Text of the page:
Did the business world lose interest in Davos?
It has been over 10 years since I have been attending the World Economic Forum Davos meetings. I am therefore quite accustomed to the extremely active tempo of the World Economic Forum, which starts today and ends Jan. 29. Before the trip to Davos, as I do every year including this one, I carefully reviewed the program, participants, special events and receptions.
Those Cabinet members participating from Turkey, namely Deputy Prime Minister Ali Babacan, European Union Minister and Chief Negotiator Egemen Bağış and Family and Social Policies Minister Fatma Şahin, all have very busy schedules.
It is a significant development that the first female minister to attend the event from Turkey, Fatma Şahin, will get together with the team who has been preparing the “Global Gender Gap Report” for the World Economic Forum for years. Because this report, issued annually since 2008, always places Turkey in the bottom slots in terms of the gap between male-female equal opportunities.
Our officials, for years, explained this situation as, “The statistical data the World Economic Forum is not healthy,” but until this day no minister in charge of women’s affairs got together with those who were preparing the “Global Gender Gap Report.” After this step by Fatma Şahin, I hope Turkey’s score in this report will improve.
Taking a look at the participants when I reviewed the list this year, I noticed participation from the business world was much lower when compared to previous years. As an example, Fiba Holding’s boss, Hüsnü Özyeğin, is not among the participants this year. Koç Holding’s CEO Turgay Durak also, even though he was one of the Davos regulars in previous years, has preferred not to participate this year. This list becomes longer when compared to previous years.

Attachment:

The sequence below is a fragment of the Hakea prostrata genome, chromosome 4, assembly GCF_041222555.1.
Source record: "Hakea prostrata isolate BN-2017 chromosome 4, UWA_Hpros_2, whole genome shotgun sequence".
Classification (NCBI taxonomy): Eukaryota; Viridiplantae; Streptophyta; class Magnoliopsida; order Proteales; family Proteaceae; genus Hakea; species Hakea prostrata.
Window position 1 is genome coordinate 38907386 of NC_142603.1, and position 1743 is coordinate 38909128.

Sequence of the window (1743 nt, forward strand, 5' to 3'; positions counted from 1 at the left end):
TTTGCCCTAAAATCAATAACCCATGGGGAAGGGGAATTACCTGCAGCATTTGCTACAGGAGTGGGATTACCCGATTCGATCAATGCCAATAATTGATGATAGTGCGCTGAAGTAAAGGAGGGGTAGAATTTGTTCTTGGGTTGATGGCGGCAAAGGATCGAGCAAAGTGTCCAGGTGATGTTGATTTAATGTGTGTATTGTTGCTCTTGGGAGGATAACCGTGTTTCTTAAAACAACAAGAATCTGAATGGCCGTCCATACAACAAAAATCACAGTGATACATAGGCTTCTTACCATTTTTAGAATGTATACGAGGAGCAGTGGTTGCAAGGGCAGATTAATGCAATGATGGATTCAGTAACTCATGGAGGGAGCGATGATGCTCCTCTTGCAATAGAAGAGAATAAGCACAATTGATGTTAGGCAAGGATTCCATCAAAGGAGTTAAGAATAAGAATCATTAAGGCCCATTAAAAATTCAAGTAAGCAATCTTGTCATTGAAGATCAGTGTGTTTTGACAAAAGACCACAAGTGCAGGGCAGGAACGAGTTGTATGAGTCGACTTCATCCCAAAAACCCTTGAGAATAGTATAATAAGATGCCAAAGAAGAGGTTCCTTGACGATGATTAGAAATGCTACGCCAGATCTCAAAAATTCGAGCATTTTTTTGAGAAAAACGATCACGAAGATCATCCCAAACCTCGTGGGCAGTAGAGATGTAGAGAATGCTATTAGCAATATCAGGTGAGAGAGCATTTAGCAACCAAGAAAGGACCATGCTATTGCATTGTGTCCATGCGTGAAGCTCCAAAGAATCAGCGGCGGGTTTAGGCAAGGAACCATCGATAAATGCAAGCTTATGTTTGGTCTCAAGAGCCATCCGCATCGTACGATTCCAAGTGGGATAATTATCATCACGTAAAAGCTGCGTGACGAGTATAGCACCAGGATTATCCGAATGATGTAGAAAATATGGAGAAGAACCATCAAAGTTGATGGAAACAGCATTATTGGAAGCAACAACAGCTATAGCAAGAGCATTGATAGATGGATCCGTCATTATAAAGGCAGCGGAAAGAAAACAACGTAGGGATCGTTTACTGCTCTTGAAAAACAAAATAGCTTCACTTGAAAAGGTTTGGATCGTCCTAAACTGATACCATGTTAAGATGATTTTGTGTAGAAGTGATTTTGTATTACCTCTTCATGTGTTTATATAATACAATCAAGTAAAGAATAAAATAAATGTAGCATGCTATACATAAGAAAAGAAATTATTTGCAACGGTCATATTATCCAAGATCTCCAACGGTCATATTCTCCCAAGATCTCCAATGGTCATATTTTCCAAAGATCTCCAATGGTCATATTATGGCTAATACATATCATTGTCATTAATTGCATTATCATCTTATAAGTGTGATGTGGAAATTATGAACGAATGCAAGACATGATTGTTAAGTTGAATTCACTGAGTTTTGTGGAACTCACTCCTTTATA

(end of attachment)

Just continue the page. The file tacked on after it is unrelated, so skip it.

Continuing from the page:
One of the bosses always loyal to the Davos tradition is the head of the executive committee of both Doğan Holding and Garanti Bank, Ferit Şahenk. Each year he holds a reception at the forum and this year Ferit Şahenk will also be hosting us at a reception.
Could it be the reason the business world was less interested in Davos this year was because the WEF meeting is to be held between June 4 and 6 in Istanbul?
I asked this question to an outstanding name in the business world. “I believe this is exactly so. With Davos coming to Istanbul, the business world postponed its [events] until the month of June. As a matter of fact, participation in Davos has gradually become very expensive,” was the answer.
In the Istanbul meeting, change in North Africa and the Middle East – in other words, the MENA region in short – will be discussed, and plans are under way to make the meeting a permanent addition to the calendar.
In fact, if Davos comes to Istanbul every year, then we can assume the decline in participation from the Turkish business world in the real Davos will continue next year.
Also, I have learned that during the forum in Davos, an evening event will be organized to promote the WEF meeting in Istanbul, with the participation of Ali Babacan, Egemen Bağış and Fatma Şahin. Global company CEOs were also highly interested in the evening event and almost no seats were available at the tables, it was said.
From this, we can conclude the World Economic Forum in Istanbul in June will attract huge attention.